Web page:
Talent mobility (also known as internal mobility) is a hot topic that has risen to prominence as organizations find themselves in the throes of significant market disruption. Organizations are shifting their focus towards doing more with less as approvals for new headcount become more scarce. A holistic approach to talent mobility can be a solution to help address the challenges of career mobility in the digital age. Given its importance, we wanted to shed some light on some of the possible barriers of modern talent mobility and how to overcome them to maximize the effectiveness of your strategy.
What is Talent Mobility Exactly?
First and foremost, it is useful to understand what constitutes talent mobility as well as why it is important.
Although there seem to be several definitions, in simple terms, talent mobility represents the movement of employees from one job to another within an organization or exposure to projects and tasks outside their immediate team. This act of changing roles across companies is typically managed by talent acquisition or HR teams and should be policy-based.
On a more profound level, it is clear that successful talent mobility is the solution to some of the biggest HR challenges organizations are facing in the current market. Increasingly companies are being faced with the challenge of improving engagement, retaining their workforce, upskilling and attracting talent. Workforce expectations are changing as a new generation of tech-savvy talent enters the market. A broader understanding of employees’ skills and experience needs to be adopted in order to improve levels of employee retention and engagement.
It will be those companies that can accurately assess candidates’ skills and abilities that will be able to welcome these moves and subsequently hold on to their best talent. Primarily because employees that are looking for a new challenge will be encouraged to look at their current organization as the preferred place to grow their career if they know they will be supported. This is one of the main benefits of internal mobility.
Key Considerations When Implementing an Internal Mobility Strategy
We are now seeing that the benefits of internal mobility are becoming more understood by business leaders. Positive outcomes such as higher retention rates, a more engaged workforce, reduced external hiring costs and empowering the next generation of leaders means there could be an assumption that everyone already has a program in place. And yet this isn’t always the case.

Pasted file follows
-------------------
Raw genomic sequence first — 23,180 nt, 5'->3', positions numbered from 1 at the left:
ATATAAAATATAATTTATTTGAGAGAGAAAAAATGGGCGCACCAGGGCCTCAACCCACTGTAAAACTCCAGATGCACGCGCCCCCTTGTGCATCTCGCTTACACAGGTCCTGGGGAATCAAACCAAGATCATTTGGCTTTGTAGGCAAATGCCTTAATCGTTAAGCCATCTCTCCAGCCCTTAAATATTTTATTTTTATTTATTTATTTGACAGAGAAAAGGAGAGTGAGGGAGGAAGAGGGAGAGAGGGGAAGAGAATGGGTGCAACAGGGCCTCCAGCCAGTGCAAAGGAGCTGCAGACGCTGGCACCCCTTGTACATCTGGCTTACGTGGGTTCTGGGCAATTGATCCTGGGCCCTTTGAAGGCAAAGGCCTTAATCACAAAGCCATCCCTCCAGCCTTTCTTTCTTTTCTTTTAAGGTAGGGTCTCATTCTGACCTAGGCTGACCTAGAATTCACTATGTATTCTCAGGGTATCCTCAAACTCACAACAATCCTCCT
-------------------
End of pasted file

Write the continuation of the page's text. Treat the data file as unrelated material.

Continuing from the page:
The idea of having a talent mobility program is simple but does take a concerted effort to execute with a purposeful strategy. Below we cover some important aspects to consider when building your own internal talent mobility strategy.
Promoting a Culture of Commitment
Cultures within organizations can be notoriously challenging to change. If there are legacy preconceptions about the value of talent mobility, then these can act as a significant barrier to the initiative being successfully adopted. Judgments can stem from the idea that career mobility programs are inconsistent and ill-managed, or just that employees don’t fully understand what it is.
This can mean that managers have a short-term view of their team and hoard talent to ensure they stay competitive and maintain their own reputation within the organization. This can lead to pockets of the business believing in the program and championing change with others not following suit.
To combat this, strong leadership, comprehensive communication about the program’s benefits and a crawl, walk, run approach can help build a case for talent mobility and steer the ship in the right direction.
This can also be backed up with a shift in performance management for managers away from solely looking at performance metrics to including their aptitude to cultivate talent. On top of this ensuring that employee bonuses are tied to company results and encouraging peer-to-peer recognition for successful talent mobility through employee engagement platforms such as Avature DNA, can create extra incentives for late adopters.
Formalizing Your Mobility Program
Often, if a career mobility program is not driven through HR it is difficult to create the consistency needed to develop employee buy-in.
Formalizing the program and appointing a dedicated staff to manage the initiative will help ensure its success. If the program is just one of many projects sitting on the side of someone’s desk, then you can guarantee its effectiveness will reflect this.